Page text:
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YouTube
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Star Wars: The Phantom Menace was the most disappointing thing since my son. I mean, how much more could you possibly fuck up the entire backstory to Star Wars? And while my son eventually hanged himself in the bathroom of a gas station, the unfortunate reality of the Star Wars prequels is that they'll be around. Forever. They will never go away. They can never be undone.
This right here, I think, summarizes the main thing disconnecting me from most Star Wars fans. It's one thing to think of a film as a complete disappointment, but so many people hate the prequels to such an over-the-top extent that it's almost become Internet law to say that you actually enjoyed them. I totally get being passionate about your interests, but I've never honestly felt so passionate about a media franchise that I'd ever get this dramatic about it, especially over a few bad installments. It's just kinda pathetic.

The nice thing about the character of Mr. Plinkett, though, is that there's an innate self-awareness to his sense of humor. Mike Stoklasa must have known how obnoxious people find it when fanboys complain about their stupid Star Wars bullshit, because nobody who's normal could possibly give a fuck about who shot first, or whatever pointless debate is currently a hot topic among the Mr. Plinketts of the world, and that's the point. He plays up the fact that Mr. Plinkett is just one of these old, gross, hobbiless losers who incessantly whines about shit that doesn't matter, but resonates with a lot of jaded yet nostalgic Gen X-ers.

It's clever, but I think this aspect of his character is lost on the people who cite his reviews as gospel truth.

In any case, I am prepared to slam dunk on this review. I just wish I had found the time to do it sooner.
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If you're someone who's under the age of like, twenty, who says his least favorite film in the series is The Empire Strikes Back because it was "the most boringest one," then I suggest you shut this review off right now before I carefully explain how much of a fucking idiot you are.
Indeed, when this video was originally uploaded in December of 2009, I had just turned fourteen, and Empire was indeed my least favorite film in the series, and it really was because of how fucking boring I found it. So you could say that Mr. Plinkett had directly called me out. I didn't "shut the review off," though. I watched everything, and in spite of what all the brainless drones in the comment section were saying, it really wasn't that great of a review, even if it did alter the landscape of YouTube film analysis and influence many of the channels that I still watch today.

I'm twenty-three now. I'll be twenty-four in a couple months, and The Empire Strikes Back is still my least favorite Star Wars film, and it's still the most boringest one.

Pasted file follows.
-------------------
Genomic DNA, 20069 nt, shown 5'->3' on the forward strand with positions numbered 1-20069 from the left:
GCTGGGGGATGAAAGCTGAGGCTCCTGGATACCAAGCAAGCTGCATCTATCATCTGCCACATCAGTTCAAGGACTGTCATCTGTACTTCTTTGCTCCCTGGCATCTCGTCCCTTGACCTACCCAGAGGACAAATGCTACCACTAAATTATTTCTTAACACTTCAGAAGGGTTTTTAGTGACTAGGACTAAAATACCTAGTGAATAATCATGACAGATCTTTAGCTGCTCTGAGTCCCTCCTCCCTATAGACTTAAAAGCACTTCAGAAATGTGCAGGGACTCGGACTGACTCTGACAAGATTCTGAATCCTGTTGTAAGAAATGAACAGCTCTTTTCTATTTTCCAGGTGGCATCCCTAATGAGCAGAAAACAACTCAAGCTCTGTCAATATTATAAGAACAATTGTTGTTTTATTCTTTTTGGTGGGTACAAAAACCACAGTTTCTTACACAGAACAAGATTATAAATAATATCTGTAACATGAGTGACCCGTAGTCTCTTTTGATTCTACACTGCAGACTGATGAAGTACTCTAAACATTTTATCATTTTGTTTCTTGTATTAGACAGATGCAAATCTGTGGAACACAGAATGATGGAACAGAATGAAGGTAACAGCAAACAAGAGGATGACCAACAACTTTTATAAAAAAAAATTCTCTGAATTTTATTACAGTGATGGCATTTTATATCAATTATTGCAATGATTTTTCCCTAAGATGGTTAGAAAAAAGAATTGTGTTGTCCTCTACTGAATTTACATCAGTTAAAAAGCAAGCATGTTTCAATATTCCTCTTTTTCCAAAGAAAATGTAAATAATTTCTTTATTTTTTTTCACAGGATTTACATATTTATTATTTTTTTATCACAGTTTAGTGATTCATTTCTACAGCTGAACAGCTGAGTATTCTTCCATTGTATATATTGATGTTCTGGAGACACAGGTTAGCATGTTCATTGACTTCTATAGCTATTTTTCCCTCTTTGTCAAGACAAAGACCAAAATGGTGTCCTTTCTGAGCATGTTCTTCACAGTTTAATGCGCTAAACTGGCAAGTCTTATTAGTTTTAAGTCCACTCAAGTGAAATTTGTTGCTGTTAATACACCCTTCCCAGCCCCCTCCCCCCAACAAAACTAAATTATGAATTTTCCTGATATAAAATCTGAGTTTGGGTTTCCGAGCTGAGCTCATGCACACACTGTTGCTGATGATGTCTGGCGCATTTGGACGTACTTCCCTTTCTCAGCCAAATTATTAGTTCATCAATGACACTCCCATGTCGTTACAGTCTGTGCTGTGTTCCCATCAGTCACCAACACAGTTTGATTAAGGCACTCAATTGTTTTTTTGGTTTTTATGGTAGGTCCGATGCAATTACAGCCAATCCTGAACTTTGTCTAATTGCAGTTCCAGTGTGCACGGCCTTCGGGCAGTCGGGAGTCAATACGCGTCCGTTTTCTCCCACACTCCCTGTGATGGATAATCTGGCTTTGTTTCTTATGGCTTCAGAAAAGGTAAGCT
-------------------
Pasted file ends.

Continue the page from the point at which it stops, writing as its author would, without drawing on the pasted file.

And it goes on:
The Phantom Menace, on the other hand? It's pretty okay. I loved it as a kid, because it was made for kids. As an adult, I'd probably give it a 6/10, which means "decent" on my scale. Not great, not even necessarily good, but certainly not bad or even mediocre. It's just all right.

Honestly, the only reason I've felt the need to defend it tooth-and-nail for all these years is because Star Wars fans are so rabid and ridiculous about it, and it's funny to watch them writhe and seethe as I carefully explain to them how much of fucking idiots they are.
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But where do I possibly start?

[clip from The Phantom Menace]
Jar Jar: Mesa hatin' crunchin'.

Nothing in The Phantom Menace makes any sense at all. It comes off like a script written by an eight-year-old. It's like George Lucas finished the script in one draft, like, turned it in, and they decided to go with it, without anyone saying that it made no sense at all, or was a stupid, incoherent mess. I guess, at this point, who's gonna question George, or tell him what to do?

[clip from behind-the-scenes footage]
Crewman: I take it, you [George Lucas] say "action," after we roll camera?
George Lucas: I'll say it.
Crewman: You don't have to—Sometimes, people—
George Lucas: Sometimes I forget.
Crewman: —people forget. [laughs]
George Lucas: If I forget to say "action" or "cut," just step in and say "action" or "cut."

He controls every aspect of the movie. He probably got rid of those people that questioned him creatively a long time ago. [clip of Han Solo getting tortured] I also think that everyone just assumed that a Star Wars prequel will be an instant hit, regardless of what the plot was. Really, how hard could it be to screw up? [clip of Jar Jar doing something stupid] It's like screwing up mashed potatoes. YOU BOIL THE WATER. YOU POUR THE PACKE—